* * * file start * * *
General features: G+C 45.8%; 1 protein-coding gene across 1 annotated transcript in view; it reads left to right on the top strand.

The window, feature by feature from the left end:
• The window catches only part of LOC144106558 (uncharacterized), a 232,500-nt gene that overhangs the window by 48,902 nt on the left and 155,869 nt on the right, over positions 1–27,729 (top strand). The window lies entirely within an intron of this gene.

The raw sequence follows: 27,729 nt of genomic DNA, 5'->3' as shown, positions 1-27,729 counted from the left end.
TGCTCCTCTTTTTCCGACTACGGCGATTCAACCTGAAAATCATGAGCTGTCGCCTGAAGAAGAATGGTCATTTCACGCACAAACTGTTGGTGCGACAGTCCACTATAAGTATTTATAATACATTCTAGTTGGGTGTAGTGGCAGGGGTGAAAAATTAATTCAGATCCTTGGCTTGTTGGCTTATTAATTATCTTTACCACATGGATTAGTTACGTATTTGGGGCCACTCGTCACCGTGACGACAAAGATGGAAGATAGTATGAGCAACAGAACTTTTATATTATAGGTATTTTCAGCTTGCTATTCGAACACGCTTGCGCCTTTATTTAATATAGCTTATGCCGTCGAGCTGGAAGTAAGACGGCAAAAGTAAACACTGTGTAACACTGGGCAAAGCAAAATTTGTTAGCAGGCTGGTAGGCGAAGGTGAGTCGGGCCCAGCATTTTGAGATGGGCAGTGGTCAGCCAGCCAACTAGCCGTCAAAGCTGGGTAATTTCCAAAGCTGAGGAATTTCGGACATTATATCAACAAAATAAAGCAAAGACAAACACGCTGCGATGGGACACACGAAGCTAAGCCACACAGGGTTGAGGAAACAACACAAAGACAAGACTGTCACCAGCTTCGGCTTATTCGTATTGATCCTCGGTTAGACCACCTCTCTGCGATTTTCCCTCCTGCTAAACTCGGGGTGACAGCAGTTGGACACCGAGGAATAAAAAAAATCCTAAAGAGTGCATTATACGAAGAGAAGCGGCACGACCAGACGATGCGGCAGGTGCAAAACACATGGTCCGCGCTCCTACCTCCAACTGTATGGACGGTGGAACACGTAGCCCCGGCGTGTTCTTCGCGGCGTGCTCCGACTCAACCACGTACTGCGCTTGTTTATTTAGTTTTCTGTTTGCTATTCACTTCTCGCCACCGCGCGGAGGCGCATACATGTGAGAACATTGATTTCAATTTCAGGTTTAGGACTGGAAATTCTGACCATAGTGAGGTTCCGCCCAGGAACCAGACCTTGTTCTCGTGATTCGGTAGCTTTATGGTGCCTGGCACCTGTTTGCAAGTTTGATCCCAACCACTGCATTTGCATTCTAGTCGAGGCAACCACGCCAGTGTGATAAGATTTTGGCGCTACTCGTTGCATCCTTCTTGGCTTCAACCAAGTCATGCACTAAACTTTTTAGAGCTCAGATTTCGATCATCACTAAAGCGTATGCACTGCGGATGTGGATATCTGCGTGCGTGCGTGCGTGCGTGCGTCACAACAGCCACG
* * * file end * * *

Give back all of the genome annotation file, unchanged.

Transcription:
General features: G+C 45.8%; 1 protein-coding gene across 1 annotated transcript in view; it reads left to right on the top strand.

The window, feature by feature from the left end:
• The window catches only part of LOC144106558 (uncharacterized), a 232,500-nt gene that overhangs the window by 48,902 nt on the left and 155,869 nt on the right, over positions 1–27,729 (top strand). The window lies entirely within an intron of this gene.

The raw sequence follows: 27,729 nt of genomic DNA, 5'->3' as shown, positions 1-27,729 counted from the left end.
TGCTCCTCTTTTTCCGACTACGGCGATTCAACCTGAAAATCATGAGCTGTCGCCTGAAGAAGAATGGTCATTTCACGCACAAACTGTTGGTGCGACAGTCCACTATAAGTATTTATAATACATTCTAGTTGGGTGTAGTGGCAGGGGTGAAAAATTAATTCAGATCCTTGGCTTGTTGGCTTATTAATTATCTTTACCACATGGATTAGTTACGTATTTGGGGCCACTCGTCACCGTGACGACAAAGATGGAAGATAGTATGAGCAACAGAACTTTTATATTATAGGTATTTTCAGCTTGCTATTCGAACACGCTTGCGCCTTTATTTAATATAGCTTATGCCGTCGAGCTGGAAGTAAGACGGCAAAAGTAAACACTGTGTAACACTGGGCAAAGCAAAATTTGTTAGCAGGCTGGTAGGCGAAGGTGAGTCGGGCCCAGCATTTTGAGATGGGCAGTGGTCAGCCAGCCAACTAGCCGTCAAAGCTGGGTAATTTCCAAAGCTGAGGAATTTCGGACATTATATCAACAAAATAAAGCAAAGACAAACACGCTGCGATGGGACACACGAAGCTAAGCCACACAGGGTTGAGGAAACAACACAAAGACAAGACTGTCACCAGCTTCGGCTTATTCGTATTGATCCTCGGTTAGACCACCTCTCTGCGATTTTCCCTCCTGCTAAACTCGGGGTGACAGCAGTTGGACACCGAGGAATAAAAAAAATCCTAAAGAGTGCATTATACGAAGAGAAGCGGCACGACCAGACGATGCGGCAGGTGCAAAACACATGGTCCGCGCTCCTACCTCCAACTGTATGGACGGTGGAACACGTAGCCCCGGCGTGTTCTTCGCGGCGTGCTCCGACTCAACCACGTACTGCGCTTGTTTATTTAGTTTTCTGTTTGCTATTCACTTCTCGCCACCGCGCGGAGGCGCATACATGTGAGAACATTGATTTCAATTTCAGGTTTAGGACTGGAAATTCTGACCATAGTGAGGTTCCGCCCAGGAACCAGACCTTGTTCTCGTGATTCGGTAGCTTTATGGTGCCTGGCACCTGTTTGCAAGTTTGATCCCAACCACTGCATTTGCATTCTAGTCGAGGCAACCACGCCAGTGTGATAAGATTTTGGCGCTACTCGTTGCATCCTTCTTGGCTTCAACCAAGTCATGCACTAAACTTTTTAGAGCTCAGATTTCGATCATCACTAAAGCGTATGCACTGCGGATGTGGATATCTGCGTGCGTGCGTGCGTGCGTGCGTCACAACAGCCACG